Police give all clear after Eiffel Tower bomb alert

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Paris police reopened the Eiffel Tower on Tuesday to the public after tourists were evacuated following the second bomb alert this month at one of the world's most visited sites.

The latest alert came amid official warnings that France faces a serious threat of imminent terrorist attack and just a day after a major Paris train station was evacuated after a bomb alert that proved to be a false alarm.

Police said the operator of the Eiffel Tower had received a phone call from a public telephone at 6:40 pm (1640 GMT) warning of a bomb.

Police experts scoured the 324-metre (1,063-feet) high tower for suspect devices and the area around the Eiffel tower was cordoned off.

Police on September 14 evacuated around 2,000 people from the tower and the park surrounding it following a bomb alert that also turned out to be a false alarm.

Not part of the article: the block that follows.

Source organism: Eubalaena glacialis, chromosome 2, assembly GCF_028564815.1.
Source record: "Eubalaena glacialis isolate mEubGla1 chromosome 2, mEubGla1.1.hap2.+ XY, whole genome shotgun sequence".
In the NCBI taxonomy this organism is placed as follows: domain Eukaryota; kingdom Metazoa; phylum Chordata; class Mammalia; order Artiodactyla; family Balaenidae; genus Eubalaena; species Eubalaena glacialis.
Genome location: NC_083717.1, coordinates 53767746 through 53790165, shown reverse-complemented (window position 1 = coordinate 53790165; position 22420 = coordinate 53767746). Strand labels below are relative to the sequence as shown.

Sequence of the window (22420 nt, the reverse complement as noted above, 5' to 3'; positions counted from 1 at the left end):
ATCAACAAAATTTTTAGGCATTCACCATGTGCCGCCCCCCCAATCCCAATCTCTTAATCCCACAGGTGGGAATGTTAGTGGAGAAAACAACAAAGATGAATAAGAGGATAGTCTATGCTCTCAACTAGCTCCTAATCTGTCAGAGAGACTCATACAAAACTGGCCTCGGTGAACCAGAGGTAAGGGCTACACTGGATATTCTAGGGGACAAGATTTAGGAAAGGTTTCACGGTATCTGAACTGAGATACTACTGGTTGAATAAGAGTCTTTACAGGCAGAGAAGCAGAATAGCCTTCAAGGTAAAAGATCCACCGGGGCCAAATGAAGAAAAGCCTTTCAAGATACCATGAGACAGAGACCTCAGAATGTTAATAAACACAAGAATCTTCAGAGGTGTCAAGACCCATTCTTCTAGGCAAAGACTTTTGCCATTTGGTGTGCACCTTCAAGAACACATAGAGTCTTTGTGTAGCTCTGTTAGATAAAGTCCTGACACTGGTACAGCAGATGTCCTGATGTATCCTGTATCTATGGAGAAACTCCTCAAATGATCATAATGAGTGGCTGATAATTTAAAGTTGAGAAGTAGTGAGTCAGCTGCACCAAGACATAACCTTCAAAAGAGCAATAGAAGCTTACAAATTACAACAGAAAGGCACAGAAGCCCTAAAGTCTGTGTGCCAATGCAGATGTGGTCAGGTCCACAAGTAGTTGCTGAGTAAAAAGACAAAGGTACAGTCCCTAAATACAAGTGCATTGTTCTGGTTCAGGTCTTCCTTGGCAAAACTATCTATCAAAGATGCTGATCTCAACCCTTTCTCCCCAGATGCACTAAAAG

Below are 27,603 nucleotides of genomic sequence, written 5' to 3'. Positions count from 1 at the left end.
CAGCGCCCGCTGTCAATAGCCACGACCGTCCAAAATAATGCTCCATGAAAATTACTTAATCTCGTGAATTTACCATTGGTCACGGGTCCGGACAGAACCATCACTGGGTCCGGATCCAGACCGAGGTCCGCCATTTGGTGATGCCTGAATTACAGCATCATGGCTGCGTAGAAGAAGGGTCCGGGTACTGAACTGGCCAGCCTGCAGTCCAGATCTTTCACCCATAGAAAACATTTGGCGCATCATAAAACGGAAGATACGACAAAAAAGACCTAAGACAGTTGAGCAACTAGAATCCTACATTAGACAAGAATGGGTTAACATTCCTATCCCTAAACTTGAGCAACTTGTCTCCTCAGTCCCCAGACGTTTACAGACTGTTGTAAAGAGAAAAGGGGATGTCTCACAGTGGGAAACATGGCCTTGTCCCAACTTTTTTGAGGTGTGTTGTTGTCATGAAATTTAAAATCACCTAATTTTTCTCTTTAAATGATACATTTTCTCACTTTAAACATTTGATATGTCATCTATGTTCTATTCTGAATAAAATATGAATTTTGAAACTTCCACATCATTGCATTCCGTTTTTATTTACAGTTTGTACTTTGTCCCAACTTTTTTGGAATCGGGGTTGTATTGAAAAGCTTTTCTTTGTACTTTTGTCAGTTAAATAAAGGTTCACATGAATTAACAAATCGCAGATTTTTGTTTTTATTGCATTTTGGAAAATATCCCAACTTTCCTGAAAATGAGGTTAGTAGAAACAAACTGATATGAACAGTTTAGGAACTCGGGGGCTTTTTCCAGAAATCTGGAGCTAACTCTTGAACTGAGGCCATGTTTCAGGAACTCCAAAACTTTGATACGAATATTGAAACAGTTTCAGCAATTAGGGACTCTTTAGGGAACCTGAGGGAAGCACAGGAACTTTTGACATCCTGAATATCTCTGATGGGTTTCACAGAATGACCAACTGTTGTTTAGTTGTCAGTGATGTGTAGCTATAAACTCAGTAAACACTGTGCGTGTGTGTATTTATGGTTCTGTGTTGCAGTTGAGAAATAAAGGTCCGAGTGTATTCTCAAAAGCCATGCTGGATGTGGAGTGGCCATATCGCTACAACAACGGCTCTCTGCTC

The French national police chief said last week he was concerned about two types of threat by Islamist extremists -- an assassination bid on an important figure or an attack on a crowded area like a metro train or department store.

Asked last week about reports that an attack might be imminent, Interior Minister Brice Hortefeux said: "The threat is real, we have stepped up our vigilance."

Separately, a source close to the ministry confirmed that police were probing reports that a female suicide bomber may be preparing a strike in Paris, but added: "That's not necessarily the most worrying thing."

Instead, he explained, Paris was concerned with intelligence received from an allied foreign spy agency that Al-Qaeda's North African branch, Al-Qaeda in the Islamic Maghreb (AQIM), was planning an "imminent" attack in France.

The Algerian intelligence agency has passed on warnings about militants heading to French to carry out attacks, and officials say there is also evidence of Jihadi fighters returning from Afghanistan and Pakistan.

© 2010 AFP

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